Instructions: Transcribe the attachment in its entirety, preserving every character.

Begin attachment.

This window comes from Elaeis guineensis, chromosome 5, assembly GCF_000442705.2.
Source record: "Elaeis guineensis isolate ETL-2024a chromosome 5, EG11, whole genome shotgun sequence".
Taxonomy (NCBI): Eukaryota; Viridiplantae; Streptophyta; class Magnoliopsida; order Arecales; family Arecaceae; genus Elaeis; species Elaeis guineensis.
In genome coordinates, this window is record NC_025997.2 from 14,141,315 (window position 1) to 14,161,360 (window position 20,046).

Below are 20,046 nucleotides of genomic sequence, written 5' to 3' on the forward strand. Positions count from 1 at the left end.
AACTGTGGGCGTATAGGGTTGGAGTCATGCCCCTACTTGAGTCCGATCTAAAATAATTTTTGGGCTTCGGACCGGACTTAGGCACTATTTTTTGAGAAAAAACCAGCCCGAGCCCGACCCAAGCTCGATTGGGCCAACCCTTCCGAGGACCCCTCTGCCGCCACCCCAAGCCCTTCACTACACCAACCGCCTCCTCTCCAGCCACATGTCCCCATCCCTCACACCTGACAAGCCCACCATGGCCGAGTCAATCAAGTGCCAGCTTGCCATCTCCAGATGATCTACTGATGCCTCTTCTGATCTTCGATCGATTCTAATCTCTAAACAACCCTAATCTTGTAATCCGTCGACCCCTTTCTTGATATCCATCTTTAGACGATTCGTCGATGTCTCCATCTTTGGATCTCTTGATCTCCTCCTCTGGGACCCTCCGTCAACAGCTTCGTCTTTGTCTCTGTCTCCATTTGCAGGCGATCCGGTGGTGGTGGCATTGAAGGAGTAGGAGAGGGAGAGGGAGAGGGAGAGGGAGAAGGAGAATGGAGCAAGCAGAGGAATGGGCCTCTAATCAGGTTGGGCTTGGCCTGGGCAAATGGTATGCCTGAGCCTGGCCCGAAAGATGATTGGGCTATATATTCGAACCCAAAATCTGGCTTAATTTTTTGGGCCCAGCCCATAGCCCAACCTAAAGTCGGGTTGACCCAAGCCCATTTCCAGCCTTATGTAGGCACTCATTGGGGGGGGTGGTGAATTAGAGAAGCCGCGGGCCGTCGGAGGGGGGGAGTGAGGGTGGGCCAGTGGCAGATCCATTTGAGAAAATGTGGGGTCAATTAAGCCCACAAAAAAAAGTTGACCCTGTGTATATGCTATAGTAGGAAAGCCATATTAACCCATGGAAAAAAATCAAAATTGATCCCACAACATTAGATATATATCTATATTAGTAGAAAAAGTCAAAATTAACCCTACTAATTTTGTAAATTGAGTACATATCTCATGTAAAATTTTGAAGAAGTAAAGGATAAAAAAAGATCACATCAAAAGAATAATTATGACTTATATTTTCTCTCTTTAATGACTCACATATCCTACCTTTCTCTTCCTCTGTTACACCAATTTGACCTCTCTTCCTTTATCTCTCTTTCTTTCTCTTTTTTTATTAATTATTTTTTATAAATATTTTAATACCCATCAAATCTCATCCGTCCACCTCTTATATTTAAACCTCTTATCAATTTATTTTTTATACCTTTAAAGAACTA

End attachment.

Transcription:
This window comes from Elaeis guineensis, chromosome 5, assembly GCF_000442705.2.
Source record: "Elaeis guineensis isolate ETL-2024a chromosome 5, EG11, whole genome shotgun sequence".
Taxonomy (NCBI): Eukaryota; Viridiplantae; Streptophyta; class Magnoliopsida; order Arecales; family Arecaceae; genus Elaeis; species Elaeis guineensis.
In genome coordinates, this window is record NC_025997.2 from 14,141,315 (window position 1) to 14,161,360 (window position 20,046).

Below are 20,046 nucleotides of genomic sequence, written 5' to 3' on the forward strand. Positions count from 1 at the left end.
AACTGTGGGCGTATAGGGTTGGAGTCATGCCCCTACTTGAGTCCGATCTAAAATAATTTTTGGGCTTCGGACCGGACTTAGGCACTATTTTTTGAGAAAAAACCAGCCCGAGCCCGACCCAAGCTCGATTGGGCCAACCCTTCCGAGGACCCCTCTGCCGCCACCCCAAGCCCTTCACTACACCAACCGCCTCCTCTCCAGCCACATGTCCCCATCCCTCACACCTGACAAGCCCACCATGGCCGAGTCAATCAAGTGCCAGCTTGCCATCTCCAGATGATCTACTGATGCCTCTTCTGATCTTCGATCGATTCTAATCTCTAAACAACCCTAATCTTGTAATCCGTCGACCCCTTTCTTGATATCCATCTTTAGACGATTCGTCGATGTCTCCATCTTTGGATCTCTTGATCTCCTCCTCTGGGACCCTCCGTCAACAGCTTCGTCTTTGTCTCTGTCTCCATTTGCAGGCGATCCGGTGGTGGTGGCATTGAAGGAGTAGGAGAGGGAGAGGGAGAGGGAGAGGGAGAAGGAGAATGGAGCAAGCAGAGGAATGGGCCTCTAATCAGGTTGGGCTTGGCCTGGGCAAATGGTATGCCTGAGCCTGGCCCGAAAGATGATTGGGCTATATATTCGAACCCAAAATCTGGCTTAATTTTTTGGGCCCAGCCCATAGCCCAACCTAAAGTCGGGTTGACCCAAGCCCATTTCCAGCCTTATGTAGGCACTCATTGGGGGGGGTGGTGAATTAGAGAAGCCGCGGGCCGTCGGAGGGGGGGAGTGAGGGTGGGCCAGTGGCAGATCCATTTGAGAAAATGTGGGGTCAATTAAGCCCACAAAAAAAAGTTGACCCTGTGTATATGCTATAGTAGGAAAGCCATATTAACCCATGGAAAAAAATCAAAATTGATCCCACAACATTAGATATATATCTATATTAGTAGAAAAAGTCAAAATTAACCCTACTAATTTTGTAAATTGAGTACATATCTCATGTAAAATTTTGAAGAAGTAAAGGATAAAAAAAGATCACATCAAAAGAATAATTATGACTTATATTTTCTCTCTTTAATGACTCACATATCCTACCTTTCTCTTCCTCTGTTACACCAATTTGACCTCTCTTCCTTTATCTCTCTTTCTTTCTCTTTTTTTATTAATTATTTTTTATAAATATTTTAATACCCATCAAATCTCATCCGTCCACCTCTTATATTTAAACCTCTTATCAATTTATTTTTTATACCTTTAAAGAACTA